In addition to championship level cheese-eating and Thriller-dancing, I like to think that I know how to give great gifts.
I am totally the friend who makes note of the salt and pepper shakers you liked so much at that restaurant, finds a pair and then gives them to you for your birthday three years later. (And devotedly hopes that you remember that you liked them and aren’t kind of creeped out by my insane memory)
How do you give great gifts?
You give amazing gifts by listening
The truly awesome gift does not come off of Christmas Wish List. It’s the thing that your friend mentioned in passing several times or that you always see them fawning over when you’re out shopping. It’s the sort of thing that they mention liking but can’t justify purchasing when there are bills to be paid and cars that need repairs. It’s the sort of thing that you know will bring them joy.
You buy awesome gifts by shopping year round
But I’m sure you already know this, right? Riiiiight? Waiting to shop until it’s holiday season is wicked stressful. Wading through seas of women in cat sweatshirts? Not how I want to spend my winter weekends.
So if gift giving inspiration strikes you in August, buy the gift then, for Pete’s sake! If you’re on a summer road trip and your friend is coveting some turquoise in New Mexico, buy the necklace and stash it till Christmas. Aren’t you the clever one?
You get personal
Now, I’m not one to sneeze in the face of pillar candles or a basket of scented bath things, buuuuut I also wouldn’t shriek “Wow! You know me so well!” to the giver of these gifts. Give the people in your life something that shows them you know who they are and what they’re about – an aerial map of a city where they used to live or an artist’s sketch of their childhood home.
Or what about one of those custom-made photo albums that have the photos printed on the page? Or Indian cooking classes for your friend who spent a year in Mumbai? Or tickets to a reading with their favorite author?
You resist the urge to give them gifts that you’d like
I know it’s incredibly tempting to give your lovely but fashion-challenged cousin a gift card to Forever 21. Or give your technologically backward grandma a digital camera.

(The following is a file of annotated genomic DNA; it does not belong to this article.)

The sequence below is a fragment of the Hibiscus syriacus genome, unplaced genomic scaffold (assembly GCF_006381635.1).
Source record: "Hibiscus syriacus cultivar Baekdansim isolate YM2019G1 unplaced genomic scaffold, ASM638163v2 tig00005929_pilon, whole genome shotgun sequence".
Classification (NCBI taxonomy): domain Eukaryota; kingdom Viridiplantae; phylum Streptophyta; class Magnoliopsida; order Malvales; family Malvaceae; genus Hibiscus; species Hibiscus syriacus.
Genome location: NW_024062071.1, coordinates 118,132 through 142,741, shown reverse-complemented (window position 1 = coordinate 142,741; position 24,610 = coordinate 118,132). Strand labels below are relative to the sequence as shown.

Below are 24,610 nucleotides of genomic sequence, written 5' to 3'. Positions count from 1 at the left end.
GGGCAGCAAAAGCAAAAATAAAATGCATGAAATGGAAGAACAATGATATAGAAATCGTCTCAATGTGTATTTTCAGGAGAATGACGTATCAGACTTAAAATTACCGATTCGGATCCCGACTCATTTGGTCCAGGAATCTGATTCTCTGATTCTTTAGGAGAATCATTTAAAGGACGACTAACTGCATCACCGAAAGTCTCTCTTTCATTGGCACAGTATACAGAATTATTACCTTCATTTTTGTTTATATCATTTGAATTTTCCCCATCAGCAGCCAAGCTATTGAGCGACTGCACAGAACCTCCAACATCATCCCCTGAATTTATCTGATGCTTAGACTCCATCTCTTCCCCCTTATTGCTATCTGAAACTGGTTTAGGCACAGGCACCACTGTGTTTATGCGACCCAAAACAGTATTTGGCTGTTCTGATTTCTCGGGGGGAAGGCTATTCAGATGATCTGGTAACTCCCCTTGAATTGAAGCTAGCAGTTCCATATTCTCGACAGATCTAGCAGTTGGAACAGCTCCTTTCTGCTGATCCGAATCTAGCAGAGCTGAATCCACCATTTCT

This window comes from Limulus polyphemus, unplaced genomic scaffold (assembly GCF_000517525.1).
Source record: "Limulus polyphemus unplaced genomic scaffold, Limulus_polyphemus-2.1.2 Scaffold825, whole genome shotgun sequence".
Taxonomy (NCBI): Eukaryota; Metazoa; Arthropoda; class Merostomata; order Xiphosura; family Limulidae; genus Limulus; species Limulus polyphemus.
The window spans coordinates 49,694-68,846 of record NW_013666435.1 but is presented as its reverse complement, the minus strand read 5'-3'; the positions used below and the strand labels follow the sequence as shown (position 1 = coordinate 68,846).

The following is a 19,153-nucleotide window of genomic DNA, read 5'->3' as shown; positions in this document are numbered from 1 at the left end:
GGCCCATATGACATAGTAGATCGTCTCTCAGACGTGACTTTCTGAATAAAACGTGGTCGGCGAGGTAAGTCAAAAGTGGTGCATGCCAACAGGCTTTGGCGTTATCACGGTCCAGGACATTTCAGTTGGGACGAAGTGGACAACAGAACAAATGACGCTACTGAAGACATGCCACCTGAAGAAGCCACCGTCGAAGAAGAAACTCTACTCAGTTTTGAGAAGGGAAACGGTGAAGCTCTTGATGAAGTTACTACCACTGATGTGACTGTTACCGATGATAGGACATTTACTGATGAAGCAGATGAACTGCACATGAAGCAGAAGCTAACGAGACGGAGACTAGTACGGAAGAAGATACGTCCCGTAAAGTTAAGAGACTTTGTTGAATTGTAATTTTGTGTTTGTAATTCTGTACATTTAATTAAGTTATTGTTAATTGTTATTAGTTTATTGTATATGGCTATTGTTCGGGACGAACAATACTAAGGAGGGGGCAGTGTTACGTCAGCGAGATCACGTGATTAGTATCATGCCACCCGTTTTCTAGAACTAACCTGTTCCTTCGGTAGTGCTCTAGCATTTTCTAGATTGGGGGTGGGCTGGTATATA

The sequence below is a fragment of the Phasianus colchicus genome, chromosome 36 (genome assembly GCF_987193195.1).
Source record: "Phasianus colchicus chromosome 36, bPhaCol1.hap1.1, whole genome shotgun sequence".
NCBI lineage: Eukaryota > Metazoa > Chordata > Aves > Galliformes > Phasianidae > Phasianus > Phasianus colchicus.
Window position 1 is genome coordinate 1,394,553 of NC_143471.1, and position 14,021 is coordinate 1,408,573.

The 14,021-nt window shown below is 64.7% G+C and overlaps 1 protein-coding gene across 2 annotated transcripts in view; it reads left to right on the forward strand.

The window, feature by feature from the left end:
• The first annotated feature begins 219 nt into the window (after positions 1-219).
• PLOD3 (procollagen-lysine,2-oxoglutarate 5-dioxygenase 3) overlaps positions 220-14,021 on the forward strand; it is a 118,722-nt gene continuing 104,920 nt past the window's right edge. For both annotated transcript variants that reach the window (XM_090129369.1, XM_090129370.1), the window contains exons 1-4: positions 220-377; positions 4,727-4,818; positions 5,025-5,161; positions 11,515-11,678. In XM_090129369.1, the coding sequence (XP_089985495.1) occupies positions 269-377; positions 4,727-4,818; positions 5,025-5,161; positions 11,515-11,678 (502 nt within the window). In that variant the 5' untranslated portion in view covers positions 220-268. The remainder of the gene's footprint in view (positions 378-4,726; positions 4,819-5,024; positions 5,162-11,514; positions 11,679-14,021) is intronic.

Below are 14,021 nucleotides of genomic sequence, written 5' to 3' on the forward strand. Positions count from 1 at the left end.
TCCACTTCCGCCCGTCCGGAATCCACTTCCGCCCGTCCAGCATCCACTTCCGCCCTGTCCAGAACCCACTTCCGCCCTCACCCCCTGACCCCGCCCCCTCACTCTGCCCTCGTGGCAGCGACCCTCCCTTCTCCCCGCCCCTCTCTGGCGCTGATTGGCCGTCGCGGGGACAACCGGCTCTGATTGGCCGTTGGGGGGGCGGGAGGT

But gift giving isn’t about you and the life you think these people are missing. It’s about giving them something that they want, something that will make them happy. So you best not be buying me a hair straightener or a Williams Sonoma gift card because they will gather dust and lead me to question our friendship.
You give wonderful gifts by embracing the power of the small gift
c) was a payoff on a long held bet/inside joke.
You consider the gift of non-stuff
If you are attempting to give a gift to someone over the age of 26 who has a ‘real job,’ there’s a pretty good chance that if they want something? They just buy it. And really, who needs another decorative bowl/set of cuff links/DVD?
Non-stuff is more memorable and it doesn’t need dusting. Good non-stuff gifts include airplane tickets, gift certificates for spa services, a night at a Bed and Breakfast, classes or lessons, tickets to a sporting event or concert or donating to a cause that’s important to them. Added bonus: easy to wrap!
If you don’t know what to get someone, ask their best friend
If you’re an aunt or parent or spouse and you truly have no idea what to get someone for the holidays, just ask their best friend. More likely than not, the BFF knows what your niece/girlfriend/wife has had her eye on! And then you can buy it and delight her with your thoughtfulness!
Now I want to hear from you! What’s your best gift-giving tip?
P.S. 23 life-improving gifts you should just buy for your damn self
These are great ideas and I think everyone needs to be reminded that gift giving is personal and should take thought, going to share this everywhere 🙂
Totally agree on all here. It turns my stomach when a family member insists I tell them what they should get me as a holiday gift. I mean, it's really nice that they're thinking of me. I certainly always want (and sometimes even NEED) stuff. But even those who taught me that "it's the thought that counts" in gift giving seem to be totally sucked into the advertising frenzy that begins the day after Thanksgiving. It's ridiculous and degrading to humanity.
I still have the "delete" eraser, by the way…and I probably still have the $5!! HA!!!
Thoughtful gifts are always very appreciated even if they are small. It shows that you haven't just chosen something at random. I do alot of diy-gifts; jams, candies, baked goods, crafts. It's usually a bigger hit with the recipient than you'd think. Last year I made a, to me, simple jam but added a dab of rum. The gift recipient still talks about that jam. It's the best appreciation you can get.
Also, for friends who have causes very close to their heart, a charitable donation in their name can be a great gift. Especially for those who seem to have it all. (Just make sure it's a cause they're behind… i.e. don't give $100 to the Republican Party for your bleeding heart liberal homegirl.)
I think I was just in time. I was going to buy gifts this weekend and thought of buying them what I like. I’m really glad that I read this blog and I’m going think very deeply on the gifts this time.
Yes to all of these, especially the first two! For the first time this year, I made a point of keeping running gift idea lists for all my friends/family ever since the beginning of the year. Any time they mentioned or I thought of something that could make a good list, I made a note of it…and it made holiday shopping SO much easier!
I like to think of myself as an awesome gift giver. I was trained well though–my sister is THE BEST. i might say I want something in passing, not realizing she was paying attention. Six months later, Christmas time, BAM IT'S UNDER THE CHRISTMAS TREE. I try to do the same, I go for the useful/sentimental gifts over generic pretty looking gifts.